Houston and Brown met at the 1989 Soul Train Awards and their relationship played out in the tabloids. While they were together, Houston infamously denied using crack cocaine, though not drugs, in an uncomfortable interview with Diane Sawyer. “First of all, let’s get one thing straight: Crack is cheap,” she replied defiantly. “I make too much money to ever smoke crack. Let’s get that straight, OK. We don’t do crack. We don’t do that. Crack is wack.”

Photos of Houston’s alleged drug den — later repurposed by Kanye West for Pusha T’s album Daytona — also caused concern. The photos — of Houston’s drug-filled bathroom — were featured on the cover of the National Enquirer in 2006 a month after she filed for divorce.

Cissy recalled in her book visiting the home Houston and Brown shared in Atlanta just prior to their divorce. She said walls and doors were spray-painted with "big glaring eyes and strange faces. Whitney's face had been cut out from a framed family picture. Cissy, who had previously taken part in intervention for her daughter in 2000 after she was dropped from the Oscars, got a court order and Houston was taken to a hospital for a week followed by rehab in Antigua for a month.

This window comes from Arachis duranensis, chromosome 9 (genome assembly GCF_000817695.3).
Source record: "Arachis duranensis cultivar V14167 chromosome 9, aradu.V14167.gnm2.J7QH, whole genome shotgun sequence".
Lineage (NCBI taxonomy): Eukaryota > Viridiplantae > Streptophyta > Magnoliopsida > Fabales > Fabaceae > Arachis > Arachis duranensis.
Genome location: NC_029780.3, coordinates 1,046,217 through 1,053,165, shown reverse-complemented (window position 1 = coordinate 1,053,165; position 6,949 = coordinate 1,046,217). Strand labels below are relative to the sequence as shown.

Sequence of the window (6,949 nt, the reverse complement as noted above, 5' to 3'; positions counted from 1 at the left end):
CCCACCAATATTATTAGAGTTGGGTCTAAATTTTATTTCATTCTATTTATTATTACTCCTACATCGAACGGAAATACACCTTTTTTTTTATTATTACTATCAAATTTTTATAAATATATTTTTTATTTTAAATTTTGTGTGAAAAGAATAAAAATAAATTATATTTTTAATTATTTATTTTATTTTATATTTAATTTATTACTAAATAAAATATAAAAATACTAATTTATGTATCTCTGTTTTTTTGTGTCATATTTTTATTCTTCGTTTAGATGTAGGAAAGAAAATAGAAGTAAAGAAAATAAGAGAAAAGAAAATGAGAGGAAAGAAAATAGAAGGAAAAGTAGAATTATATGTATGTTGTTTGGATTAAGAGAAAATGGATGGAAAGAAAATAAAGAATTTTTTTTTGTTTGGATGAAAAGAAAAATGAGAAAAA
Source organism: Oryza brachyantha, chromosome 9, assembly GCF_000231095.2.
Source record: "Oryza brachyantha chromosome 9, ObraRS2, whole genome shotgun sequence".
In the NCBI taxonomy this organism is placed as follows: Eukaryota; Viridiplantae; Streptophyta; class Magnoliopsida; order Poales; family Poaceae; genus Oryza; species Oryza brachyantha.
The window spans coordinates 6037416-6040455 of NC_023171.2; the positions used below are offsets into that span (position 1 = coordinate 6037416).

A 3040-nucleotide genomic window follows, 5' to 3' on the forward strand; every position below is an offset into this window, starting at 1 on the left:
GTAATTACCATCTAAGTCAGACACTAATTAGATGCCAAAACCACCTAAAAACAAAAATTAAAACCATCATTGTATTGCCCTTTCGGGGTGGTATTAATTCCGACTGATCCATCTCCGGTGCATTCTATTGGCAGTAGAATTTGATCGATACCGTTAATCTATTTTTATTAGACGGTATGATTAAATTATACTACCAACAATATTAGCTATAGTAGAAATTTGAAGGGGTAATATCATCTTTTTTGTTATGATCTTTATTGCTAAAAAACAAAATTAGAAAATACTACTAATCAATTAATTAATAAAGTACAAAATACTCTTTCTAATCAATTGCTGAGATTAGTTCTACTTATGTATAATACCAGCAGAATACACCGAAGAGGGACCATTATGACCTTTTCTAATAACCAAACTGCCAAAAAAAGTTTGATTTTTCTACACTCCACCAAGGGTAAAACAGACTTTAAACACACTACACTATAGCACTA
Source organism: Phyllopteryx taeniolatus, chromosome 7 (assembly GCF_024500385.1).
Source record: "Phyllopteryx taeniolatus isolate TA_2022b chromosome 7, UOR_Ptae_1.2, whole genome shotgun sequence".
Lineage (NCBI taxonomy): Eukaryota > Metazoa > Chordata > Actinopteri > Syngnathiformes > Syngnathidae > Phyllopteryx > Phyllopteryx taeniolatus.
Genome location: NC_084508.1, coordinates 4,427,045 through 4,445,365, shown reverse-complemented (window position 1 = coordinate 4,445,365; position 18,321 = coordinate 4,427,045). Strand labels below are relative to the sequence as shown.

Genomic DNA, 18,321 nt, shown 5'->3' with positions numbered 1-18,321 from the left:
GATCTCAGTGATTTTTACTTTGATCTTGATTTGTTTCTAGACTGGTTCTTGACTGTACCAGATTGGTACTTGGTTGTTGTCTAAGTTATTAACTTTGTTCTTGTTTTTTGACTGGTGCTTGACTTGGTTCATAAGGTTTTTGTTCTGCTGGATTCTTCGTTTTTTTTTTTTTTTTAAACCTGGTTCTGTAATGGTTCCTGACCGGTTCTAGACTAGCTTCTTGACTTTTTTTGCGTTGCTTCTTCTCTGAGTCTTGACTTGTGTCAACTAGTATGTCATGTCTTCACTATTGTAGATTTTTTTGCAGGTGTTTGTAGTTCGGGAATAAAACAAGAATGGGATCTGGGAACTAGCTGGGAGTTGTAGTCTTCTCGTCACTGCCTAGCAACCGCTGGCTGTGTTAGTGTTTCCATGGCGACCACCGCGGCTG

It didn’t end her troubles — which continued to the very end.

Robyn Crawford details her relationship with Houston and the star's drug use in her book, A Song for You: My Life With Whitney Houston.
Robyn Crawford details her relationship with Houston and the star's drug use in her book, A Song for You: My Life With Whitney Houston.

Crawford, now a fitness trainer, is featured in a Dateline special called “A Song for Whitney,” which airs Saturday. Her first live interview will be Monday on the Today show. Her book comes out on Nov. 12.